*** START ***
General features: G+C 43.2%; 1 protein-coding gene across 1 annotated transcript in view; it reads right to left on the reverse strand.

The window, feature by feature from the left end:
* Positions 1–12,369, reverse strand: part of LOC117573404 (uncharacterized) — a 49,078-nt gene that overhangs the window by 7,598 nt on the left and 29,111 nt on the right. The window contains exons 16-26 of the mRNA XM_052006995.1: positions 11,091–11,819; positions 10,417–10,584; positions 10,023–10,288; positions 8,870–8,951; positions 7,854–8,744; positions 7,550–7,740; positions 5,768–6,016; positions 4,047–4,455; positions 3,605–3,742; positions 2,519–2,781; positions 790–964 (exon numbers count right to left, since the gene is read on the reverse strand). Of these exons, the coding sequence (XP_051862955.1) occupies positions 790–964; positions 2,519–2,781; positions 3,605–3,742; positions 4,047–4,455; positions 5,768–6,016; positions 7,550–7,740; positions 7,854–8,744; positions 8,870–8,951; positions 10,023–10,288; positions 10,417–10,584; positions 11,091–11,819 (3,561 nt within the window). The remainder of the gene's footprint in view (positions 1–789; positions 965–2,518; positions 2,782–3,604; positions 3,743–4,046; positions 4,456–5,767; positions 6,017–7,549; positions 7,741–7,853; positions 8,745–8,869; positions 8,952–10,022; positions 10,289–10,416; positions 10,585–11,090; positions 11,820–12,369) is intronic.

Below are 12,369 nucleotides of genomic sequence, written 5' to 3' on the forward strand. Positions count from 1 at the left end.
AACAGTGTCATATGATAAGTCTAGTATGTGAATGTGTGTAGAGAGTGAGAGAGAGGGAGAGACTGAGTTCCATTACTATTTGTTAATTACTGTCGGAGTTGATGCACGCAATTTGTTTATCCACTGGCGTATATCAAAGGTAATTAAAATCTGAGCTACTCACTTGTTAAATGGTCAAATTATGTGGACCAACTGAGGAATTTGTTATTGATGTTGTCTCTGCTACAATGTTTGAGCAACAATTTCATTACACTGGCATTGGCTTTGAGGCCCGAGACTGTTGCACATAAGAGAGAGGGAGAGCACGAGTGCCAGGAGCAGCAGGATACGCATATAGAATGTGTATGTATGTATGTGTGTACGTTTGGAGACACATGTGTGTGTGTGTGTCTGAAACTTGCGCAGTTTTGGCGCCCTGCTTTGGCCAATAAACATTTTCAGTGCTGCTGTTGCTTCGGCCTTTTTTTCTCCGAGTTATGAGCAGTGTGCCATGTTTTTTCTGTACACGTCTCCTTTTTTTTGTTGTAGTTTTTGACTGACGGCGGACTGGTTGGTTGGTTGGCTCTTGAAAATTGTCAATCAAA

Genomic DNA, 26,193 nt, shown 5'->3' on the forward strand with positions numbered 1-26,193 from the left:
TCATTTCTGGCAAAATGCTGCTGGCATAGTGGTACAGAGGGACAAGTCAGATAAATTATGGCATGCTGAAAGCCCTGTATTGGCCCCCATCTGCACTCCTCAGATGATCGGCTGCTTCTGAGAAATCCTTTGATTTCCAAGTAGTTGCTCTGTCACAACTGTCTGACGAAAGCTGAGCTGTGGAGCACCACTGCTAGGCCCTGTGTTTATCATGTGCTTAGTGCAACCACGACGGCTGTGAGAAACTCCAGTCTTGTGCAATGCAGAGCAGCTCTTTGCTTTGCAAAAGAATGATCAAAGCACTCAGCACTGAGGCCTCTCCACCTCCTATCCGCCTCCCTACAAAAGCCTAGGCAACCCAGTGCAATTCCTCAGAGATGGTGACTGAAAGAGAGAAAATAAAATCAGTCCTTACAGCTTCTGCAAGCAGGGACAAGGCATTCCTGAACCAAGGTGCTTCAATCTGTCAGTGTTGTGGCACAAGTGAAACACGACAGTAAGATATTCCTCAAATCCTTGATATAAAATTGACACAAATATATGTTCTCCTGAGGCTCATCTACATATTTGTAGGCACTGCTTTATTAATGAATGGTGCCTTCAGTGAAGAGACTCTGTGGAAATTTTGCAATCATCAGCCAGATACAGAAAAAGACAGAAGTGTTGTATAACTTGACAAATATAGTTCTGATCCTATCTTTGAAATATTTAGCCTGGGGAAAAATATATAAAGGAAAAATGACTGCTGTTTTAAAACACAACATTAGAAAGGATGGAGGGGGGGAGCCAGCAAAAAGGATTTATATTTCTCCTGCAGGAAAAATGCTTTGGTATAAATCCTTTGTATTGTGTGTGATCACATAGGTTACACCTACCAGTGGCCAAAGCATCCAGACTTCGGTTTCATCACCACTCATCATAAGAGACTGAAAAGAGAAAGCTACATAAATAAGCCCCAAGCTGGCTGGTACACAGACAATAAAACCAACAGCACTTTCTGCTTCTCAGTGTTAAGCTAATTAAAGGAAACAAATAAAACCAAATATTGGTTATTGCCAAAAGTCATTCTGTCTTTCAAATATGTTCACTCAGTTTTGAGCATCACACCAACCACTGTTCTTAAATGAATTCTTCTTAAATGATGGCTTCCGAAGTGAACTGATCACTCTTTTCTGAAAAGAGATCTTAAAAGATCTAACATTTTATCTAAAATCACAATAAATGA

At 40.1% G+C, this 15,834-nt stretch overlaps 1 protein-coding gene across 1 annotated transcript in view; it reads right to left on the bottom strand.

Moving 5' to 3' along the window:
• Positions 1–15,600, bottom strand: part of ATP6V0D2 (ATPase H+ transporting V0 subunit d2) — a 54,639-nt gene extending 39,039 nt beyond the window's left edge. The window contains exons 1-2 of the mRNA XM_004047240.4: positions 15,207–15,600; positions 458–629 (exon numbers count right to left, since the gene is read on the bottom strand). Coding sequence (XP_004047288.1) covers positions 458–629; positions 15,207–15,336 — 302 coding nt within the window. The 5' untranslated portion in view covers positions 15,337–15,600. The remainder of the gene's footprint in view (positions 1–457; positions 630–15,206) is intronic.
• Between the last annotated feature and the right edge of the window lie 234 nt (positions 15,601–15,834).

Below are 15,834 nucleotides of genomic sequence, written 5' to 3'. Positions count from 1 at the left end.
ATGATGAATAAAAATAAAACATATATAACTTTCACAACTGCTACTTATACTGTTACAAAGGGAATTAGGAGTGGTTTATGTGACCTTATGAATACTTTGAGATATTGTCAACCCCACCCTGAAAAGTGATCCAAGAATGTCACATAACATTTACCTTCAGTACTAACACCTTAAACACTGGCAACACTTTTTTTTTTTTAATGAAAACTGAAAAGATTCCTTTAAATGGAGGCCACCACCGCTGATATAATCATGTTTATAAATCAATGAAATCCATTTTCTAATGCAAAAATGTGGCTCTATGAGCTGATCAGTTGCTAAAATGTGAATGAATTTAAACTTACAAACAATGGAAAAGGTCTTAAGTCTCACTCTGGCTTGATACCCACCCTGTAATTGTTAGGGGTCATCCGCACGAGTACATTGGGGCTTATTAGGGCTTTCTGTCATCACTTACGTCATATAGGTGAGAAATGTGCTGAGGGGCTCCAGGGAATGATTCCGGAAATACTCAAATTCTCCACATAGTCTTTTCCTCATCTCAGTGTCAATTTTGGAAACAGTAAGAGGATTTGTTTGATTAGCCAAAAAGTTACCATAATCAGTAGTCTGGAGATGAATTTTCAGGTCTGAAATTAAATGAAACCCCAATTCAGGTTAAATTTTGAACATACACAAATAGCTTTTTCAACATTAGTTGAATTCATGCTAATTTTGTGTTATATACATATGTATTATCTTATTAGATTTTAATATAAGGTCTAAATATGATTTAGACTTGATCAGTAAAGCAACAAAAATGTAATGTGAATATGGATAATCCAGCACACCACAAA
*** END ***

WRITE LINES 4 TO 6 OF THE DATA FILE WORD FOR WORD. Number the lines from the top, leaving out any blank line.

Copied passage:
Below are 12,369 nucleotides of genomic sequence, written 5' to 3' on the forward strand. Positions count from 1 at the left end.
AACAGTGTCATATGATAAGTCTAGTATGTGAATGTGTGTAGAGAGTGAGAGAGAGGGAGAGACTGAGTTCCATTACTATTTGTTAATTACTGTCGGAGTTGATGCACGCAATTTGTTTATCCACTGGCGTATATCAAAGGTAATTAAAATCTGAGCTACTCACTTGTTAAATGGTCAAATTATGTGGACCAACTGAGGAATTTGTTATTGATGTTGTCTCTGCTACAATGTTTGAGCAACAATTTCATTACACTGGCATTGGCTTTGAGGCCCGAGACTGTTGCACATAAGAGAGAGGGAGAGCACGAGTGCCAGGAGCAGCAGGATACGCATATAGAATGTGTATGTATGTATGTGTGTACGTTTGGAGACACATGTGTGTGTGTGTGTCTGAAACTTGCGCAGTTTTGGCGCCCTGCTTTGGCCAATAAACATTTTCAGTGCTGCTGTTGCTTCGGCCTTTTTTTCTCCGAGTTATGAGCAGTGTGCCATGTTTTTTCTGTACACGTCTCCTTTTTTTTGTTGTAGTTTTTGACTGACGGCGGACTGGTTGGTTGGTTGGCTCTTGAAAATTGTCAATCAAA

Genomic DNA, 26,193 nt, shown 5'->3' on the forward strand with positions numbered 1-26,193 from the left: